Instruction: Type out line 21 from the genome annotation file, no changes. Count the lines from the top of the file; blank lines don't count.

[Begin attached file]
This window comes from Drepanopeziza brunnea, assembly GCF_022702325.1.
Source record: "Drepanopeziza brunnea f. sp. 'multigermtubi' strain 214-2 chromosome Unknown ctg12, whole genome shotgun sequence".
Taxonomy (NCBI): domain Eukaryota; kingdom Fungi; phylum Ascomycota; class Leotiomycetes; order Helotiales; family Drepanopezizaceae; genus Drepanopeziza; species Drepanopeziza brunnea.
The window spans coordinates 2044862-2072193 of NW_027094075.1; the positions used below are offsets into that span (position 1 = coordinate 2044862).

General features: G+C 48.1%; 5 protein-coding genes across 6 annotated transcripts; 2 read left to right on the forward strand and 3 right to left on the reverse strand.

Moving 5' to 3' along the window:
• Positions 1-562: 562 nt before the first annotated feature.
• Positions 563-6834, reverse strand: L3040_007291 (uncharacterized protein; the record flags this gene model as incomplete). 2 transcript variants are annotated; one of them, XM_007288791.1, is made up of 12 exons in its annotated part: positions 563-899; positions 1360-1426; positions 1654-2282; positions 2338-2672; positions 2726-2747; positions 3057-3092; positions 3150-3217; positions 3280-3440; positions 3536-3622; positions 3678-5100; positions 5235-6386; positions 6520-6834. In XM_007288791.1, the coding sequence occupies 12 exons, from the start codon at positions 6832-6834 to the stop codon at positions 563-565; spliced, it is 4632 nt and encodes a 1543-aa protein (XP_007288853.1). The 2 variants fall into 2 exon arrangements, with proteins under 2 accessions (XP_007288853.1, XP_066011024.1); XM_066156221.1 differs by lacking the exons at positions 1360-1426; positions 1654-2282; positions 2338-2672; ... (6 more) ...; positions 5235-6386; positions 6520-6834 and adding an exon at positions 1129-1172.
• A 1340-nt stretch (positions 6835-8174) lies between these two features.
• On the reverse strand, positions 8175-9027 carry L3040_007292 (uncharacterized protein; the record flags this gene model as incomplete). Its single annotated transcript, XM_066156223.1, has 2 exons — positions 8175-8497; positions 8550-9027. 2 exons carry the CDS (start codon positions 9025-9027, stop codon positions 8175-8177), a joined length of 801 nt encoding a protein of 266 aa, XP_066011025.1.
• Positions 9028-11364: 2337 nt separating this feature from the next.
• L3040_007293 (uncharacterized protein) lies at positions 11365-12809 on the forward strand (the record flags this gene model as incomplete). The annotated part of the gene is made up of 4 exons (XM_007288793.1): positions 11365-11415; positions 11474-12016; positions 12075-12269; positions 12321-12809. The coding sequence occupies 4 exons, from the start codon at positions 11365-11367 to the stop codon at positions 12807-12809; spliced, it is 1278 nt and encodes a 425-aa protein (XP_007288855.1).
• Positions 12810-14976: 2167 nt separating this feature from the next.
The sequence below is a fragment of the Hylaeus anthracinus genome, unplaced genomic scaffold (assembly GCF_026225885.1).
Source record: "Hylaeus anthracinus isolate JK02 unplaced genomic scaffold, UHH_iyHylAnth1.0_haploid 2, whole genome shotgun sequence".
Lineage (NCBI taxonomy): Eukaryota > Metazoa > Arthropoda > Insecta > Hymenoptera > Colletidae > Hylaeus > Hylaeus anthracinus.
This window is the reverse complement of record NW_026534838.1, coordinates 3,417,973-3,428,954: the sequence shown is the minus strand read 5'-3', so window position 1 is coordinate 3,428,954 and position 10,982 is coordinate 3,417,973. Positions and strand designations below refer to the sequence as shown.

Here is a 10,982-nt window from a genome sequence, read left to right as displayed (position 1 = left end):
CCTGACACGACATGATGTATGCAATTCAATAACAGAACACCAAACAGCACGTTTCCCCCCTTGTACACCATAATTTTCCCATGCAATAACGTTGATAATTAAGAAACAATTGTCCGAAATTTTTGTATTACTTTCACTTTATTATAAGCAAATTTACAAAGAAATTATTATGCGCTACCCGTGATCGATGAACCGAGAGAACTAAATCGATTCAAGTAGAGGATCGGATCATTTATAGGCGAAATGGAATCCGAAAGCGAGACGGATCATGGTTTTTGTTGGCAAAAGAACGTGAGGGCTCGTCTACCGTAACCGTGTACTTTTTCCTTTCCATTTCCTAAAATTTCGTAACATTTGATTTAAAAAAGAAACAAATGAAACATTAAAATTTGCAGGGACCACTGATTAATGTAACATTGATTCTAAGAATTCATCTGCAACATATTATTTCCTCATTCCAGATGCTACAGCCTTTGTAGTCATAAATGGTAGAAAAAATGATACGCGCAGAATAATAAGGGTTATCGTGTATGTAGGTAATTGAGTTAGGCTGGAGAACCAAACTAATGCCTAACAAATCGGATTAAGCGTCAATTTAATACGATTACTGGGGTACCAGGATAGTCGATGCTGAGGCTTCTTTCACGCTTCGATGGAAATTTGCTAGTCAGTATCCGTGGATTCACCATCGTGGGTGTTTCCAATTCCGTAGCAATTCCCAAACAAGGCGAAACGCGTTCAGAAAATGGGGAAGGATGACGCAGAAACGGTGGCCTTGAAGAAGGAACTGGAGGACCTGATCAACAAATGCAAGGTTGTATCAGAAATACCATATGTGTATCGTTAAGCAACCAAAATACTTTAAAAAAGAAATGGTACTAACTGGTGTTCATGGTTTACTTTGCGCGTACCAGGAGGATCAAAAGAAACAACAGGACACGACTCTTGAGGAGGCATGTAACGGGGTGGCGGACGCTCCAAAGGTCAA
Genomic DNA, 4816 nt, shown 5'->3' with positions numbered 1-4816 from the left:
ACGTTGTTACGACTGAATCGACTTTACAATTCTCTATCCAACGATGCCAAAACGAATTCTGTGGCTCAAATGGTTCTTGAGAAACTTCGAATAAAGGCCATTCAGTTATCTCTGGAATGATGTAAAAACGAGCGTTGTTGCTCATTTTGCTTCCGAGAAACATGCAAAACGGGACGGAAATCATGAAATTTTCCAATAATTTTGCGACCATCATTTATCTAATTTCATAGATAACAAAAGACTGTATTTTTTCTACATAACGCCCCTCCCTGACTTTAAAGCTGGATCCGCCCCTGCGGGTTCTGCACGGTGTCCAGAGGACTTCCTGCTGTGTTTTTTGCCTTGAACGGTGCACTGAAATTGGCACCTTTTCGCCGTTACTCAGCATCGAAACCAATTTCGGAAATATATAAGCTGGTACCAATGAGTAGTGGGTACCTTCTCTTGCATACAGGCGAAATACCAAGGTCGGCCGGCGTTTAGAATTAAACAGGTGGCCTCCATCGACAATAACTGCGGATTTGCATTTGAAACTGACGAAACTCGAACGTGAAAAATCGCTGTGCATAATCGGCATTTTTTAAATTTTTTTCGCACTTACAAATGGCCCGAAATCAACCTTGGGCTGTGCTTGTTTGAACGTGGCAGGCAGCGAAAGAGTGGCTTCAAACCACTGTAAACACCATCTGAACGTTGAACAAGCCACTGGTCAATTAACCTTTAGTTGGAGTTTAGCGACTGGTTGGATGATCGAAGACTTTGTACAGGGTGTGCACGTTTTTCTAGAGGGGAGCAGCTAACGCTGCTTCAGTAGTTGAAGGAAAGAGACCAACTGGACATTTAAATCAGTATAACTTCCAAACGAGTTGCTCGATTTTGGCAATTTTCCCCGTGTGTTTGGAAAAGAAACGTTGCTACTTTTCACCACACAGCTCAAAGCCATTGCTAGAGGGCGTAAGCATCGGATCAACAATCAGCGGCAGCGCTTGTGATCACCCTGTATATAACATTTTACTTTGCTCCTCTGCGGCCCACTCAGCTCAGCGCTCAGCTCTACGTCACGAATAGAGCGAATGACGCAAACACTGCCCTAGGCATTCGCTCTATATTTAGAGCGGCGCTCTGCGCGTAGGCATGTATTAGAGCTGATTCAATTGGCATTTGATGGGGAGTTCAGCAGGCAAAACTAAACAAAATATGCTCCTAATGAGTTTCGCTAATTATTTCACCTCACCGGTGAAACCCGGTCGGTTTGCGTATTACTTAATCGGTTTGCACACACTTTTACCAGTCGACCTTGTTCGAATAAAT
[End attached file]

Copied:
ACGTTGTTACGACTGAATCGACTTTACAATTCTCTATCCAACGATGCCAAAACGAATTCTGTGGCTCAAATGGTTCTTGAGAAACTTCGAATAAAGGCCATTCAGTTATCTCTGGAATGATGTAAAAACGAGCGTTGTTGCTCATTTTGCTTCCGAGAAACATGCAAAACGGGACGGAAATCATGAAATTTTCCAATAATTTTGCGACCATCATTTATCTAATTTCATAGATAACAAAAGACTGTATTTTTTCTACATAACGCCCCTCCCTGACTTTAAAGCTGGATCCGCCCCTGCGGGTTCTGCACGGTGTCCAGAGGACTTCCTGCTGTGTTTTTTGCCTTGAACGGTGCACTGAAATTGGCACCTTTTCGCCGTTACTCAGCATCGAAACCAATTTCGGAAATATATAAGCTGGTACCAATGAGTAGTGGGTACCTTCTCTTGCATACAGGCGAAATACCAAGGTCGGCCGGCGTTTAGAATTAAACAGGTGGCCTCCATCGACAATAACTGCGGATTTGCATTTGAAACTGACGAAACTCGAACGTGAAAAATCGCTGTGCATAATCGGCATTTTTTAAATTTTTTTCGCACTTACAAATGGCCCGAAATCAACCTTGGGCTGTGCTTGTTTGAACGTGGCAGGCAGCGAAAGAGTGGCTTCAAACCACTGTAAACACCATCTGAACGTTGAACAAGCCACTGGTCAATTAACCTTTAGTTGGAGTTTAGCGACTGGTTGGATGATCGAAGACTTTGTACAGGGTGTGCACGTTTTTCTAGAGGGGAGCAGCTAACGCTGCTTCAGTAGTTGAAGGAAAGAGACCAACTGGACATTTAAATCAGTATAACTTCCAAACGAGTTGCTCGATTTTGGCAATTTTCCCCGTGTGTTTGGAAAAGAAACGTTGCTACTTTTCACCACACAGCTCAAAGCCATTGCTAGAGGGCGTAAGCATCGGATCAACAATCAGCGGCAGCGCTTGTGATCACCCTGTATATAACATTTTACTTTGCTCCTCTGCGGCCCACTCAGCTCAGCGCTCAGCTCTACGTCACGAATAGAGCGAATGACGCAAACACTGCCCTAGGCATTCGCTCTATATTTAGAGCGGCGCTCTGCGCGTAGGCATGTATTAGAGCTGATTCAATTGGCATTTGATGGGGAGTTCAGCAGGCAAAACTAAACAAAATATGCTCCTAATGAGTTTCGCTAATTATTTCACCTCACCGGTGAAACCCGGTCGGTTTGCGTATTACTTAATCGGTTTGCACACACTTTTACCAGTCGACCTTGTTCGAATAAAT